Saturday, November 12, 2011

Corduroy Road Update

One of my long-term goals in working our 45 acres is to create access to most all areas of our property. We are fortunate to have some amazing and diverse habitats on our land. We have the headwaters of a fairly major stream. You can trace many of the drainage plains and see the formation of rivulets of water that combine into wet areas, then into actual flowing bodies of water. We have upland pine forest and swamp. We have several vernal pools. We have rocky ridges and huge boulders and the beginnings of a hard maple stand that would make an excellent sugar bush in about 5 years.

Our property was harvested several times in the last 25 years by an absentee landlord (a recipe for disaster in my book). There are areas with huge ruts from large skidder tires. There isn't anyplace they didn't go. I'm constantly finding empty 1 qt. oil cans, soda bottles and broken pieces of 3/4 inch steel cable.

If I was creating access roads from scratch, I would have avoided some of the wet and swampy areas that had obviously been traversed before. I decided to use these previously established routes for a few reasons. One, I didn't have to clear trees and roots. Two, the damage had already been done. Three, it gave me a chance to do some repair work. How many of these areas are there? Only about three. The worst of these "roads" turned into mush the few times I tried to first access it. Between the wet and the clay and the soil, it became a perfect mud pie road with muck over a foot deep. I first tried to remove all of the mud-like material, down to the clay, but it got no better.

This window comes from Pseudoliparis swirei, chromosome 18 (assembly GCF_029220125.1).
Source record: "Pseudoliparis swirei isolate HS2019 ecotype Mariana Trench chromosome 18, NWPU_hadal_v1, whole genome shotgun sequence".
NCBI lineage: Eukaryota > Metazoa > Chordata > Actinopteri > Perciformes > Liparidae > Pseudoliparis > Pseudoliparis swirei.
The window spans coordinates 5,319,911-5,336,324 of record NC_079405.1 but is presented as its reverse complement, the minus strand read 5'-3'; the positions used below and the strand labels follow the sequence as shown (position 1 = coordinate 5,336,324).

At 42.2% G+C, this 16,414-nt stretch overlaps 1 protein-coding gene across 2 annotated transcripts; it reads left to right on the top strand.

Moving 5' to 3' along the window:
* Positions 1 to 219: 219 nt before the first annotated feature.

I was clearing some young balsam fir when I thought of corduroy roads. The fir were nice and straight and would be easy to clean up and lay down tightly next to one another. Fir gets punky and rots fairly quickly if it gets damp. I read somewhere that the secret is keeping it wet. There's a big difference between damp and wet.

Five years ago, I began my corduroy road experiment. I had no intentions of continuing the road if it rotted after the first year or two which, I fully expected, it would. Read my first "Corduroy Road" Post HERE. After two years, the first ten feet remained intact and solid. So, with interest, I've added to the corduroy every year.

The poles I cut are about 12 feet long and the base of the pole must be at least 4-6" in diameter. I cut them green, don't allow them to dry much at all, and place them in the road bed. I alternate skinny with thick and place them as close to each other as I can. If I have a corner, I use 6' poles on the wide corner-side of the road only and alternate these with the long poles. Once the poles are in place, I gently run over them with the front tires of the tractor to squish them into the soft ground. I make sure I run over the poles, covering the whole road, moving from one side to the other.

Then I bring down some gravel and shovel it onto the poles, raking it into the spaces between the poles. Larger rocks from the gravel are removed and used elsewhere.








 I then run over the road again with the front tractor tires going from side to side. I then add another thin layer of gravel, run over the road again and that's about it. I've been meaning to add more gravel but I don't use the road that frequently and I haven't had to worry about too much wear and tear.





Each year, when I clear more. I add to the road as the trees become available. If I don't have enough, I'll leave them standing until I have enough to do another 20 feet, then harvest them and add to the road.

2 comments:

Morin said...

This was pretty informative. We are doing something similar in spring. Our driveway will be a temporary corduroy road to allow us access into our yard. We figure we will see how long it holds up! It's a pretty swampy area so we aren't sure how it will go. We had loggers come in and clear 2 acres for our yard, and they were so picky on which trees were "useful" to them. So we might as well put the rest to good use!

Jeff Cleaveland said...

Update: This particular stretch of corduroy road is now well over 100 feet long and has been holding up remarkably well. The last stretch was completed two years ago. It's been about 5 years since beginning this road and I'm impressed that it has lasted!